Longevity Person of the year
James Ephraim Lovelock CH CBE FRS is an English independent scientist, environmentalist and futurist. He is best known for proposing the Gaia hypothesis, which postulates that the Earth functions as a self-regulating system. With a PhD in medicine, Lovelock began his career performing cryopreservation experiments on rodents, including successfully thawing frozen specimens. His methods were influential in the theories of cryonics (the cryopreservation of humans). He invented the electron capture detector, and using it, became the first to detect the widespread presence of CFCs in the atmosphere. While designing scientific instruments for NASA, he developed the Gaia hypothesis. In the 2000s, he proposed a method of climate engineering to restore carbon dioxide-consuming algae. He has been an outspoken member of Environmentalists for Nuclear, asserting that fossil fuel interests have been behind opposition to nuclear energy, citing the effects of carbon dioxide as being more harmful to the environment, and warning of global warming due to the greenhouse effect. He has written several environmental science books based upon the Gaia hypothesis since the late 1970s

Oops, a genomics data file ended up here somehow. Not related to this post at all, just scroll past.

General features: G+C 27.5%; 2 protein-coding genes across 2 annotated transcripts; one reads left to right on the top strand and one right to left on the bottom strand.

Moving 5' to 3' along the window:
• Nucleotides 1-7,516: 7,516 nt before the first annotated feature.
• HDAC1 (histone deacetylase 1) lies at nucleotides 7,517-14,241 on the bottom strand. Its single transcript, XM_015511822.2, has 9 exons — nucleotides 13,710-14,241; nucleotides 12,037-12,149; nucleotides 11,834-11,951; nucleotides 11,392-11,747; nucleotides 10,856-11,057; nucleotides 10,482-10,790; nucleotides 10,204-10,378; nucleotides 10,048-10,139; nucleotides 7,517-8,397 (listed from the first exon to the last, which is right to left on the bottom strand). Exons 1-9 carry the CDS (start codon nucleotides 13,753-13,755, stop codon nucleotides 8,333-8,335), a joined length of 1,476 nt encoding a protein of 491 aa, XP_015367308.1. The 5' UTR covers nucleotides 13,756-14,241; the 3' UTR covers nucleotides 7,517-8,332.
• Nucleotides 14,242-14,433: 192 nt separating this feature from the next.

Dame Sarah Gilbert
Dame Sarah Catherine Gilbert DBE is a British vaccinologist who is a Professor of Vaccinology at the University of Oxford and co-founder of Vaccitech. Gilbert specialises in the development of vaccines against influenza and emerging viral pathogens. She led the development and testing of the universal flu vaccine, which underwent clinical trials in 2011. On New Year’s Day 2020 Gilbert read on ProMED-mail about four people in China suffering from a strange pneumonia of unknown cause, in Wuhan, China. Within two weeks a vaccine had been designed at Oxford against the new pathogen. On 30 December 2020, the Oxford–AstraZeneca COVID-19 vaccine she co-developed with the Oxford Vaccine Group was approved for use in the United Kingdom. As of January 2022 more than 2.5 billion doses of the vaccine have been released to more than 170 countries worldwide.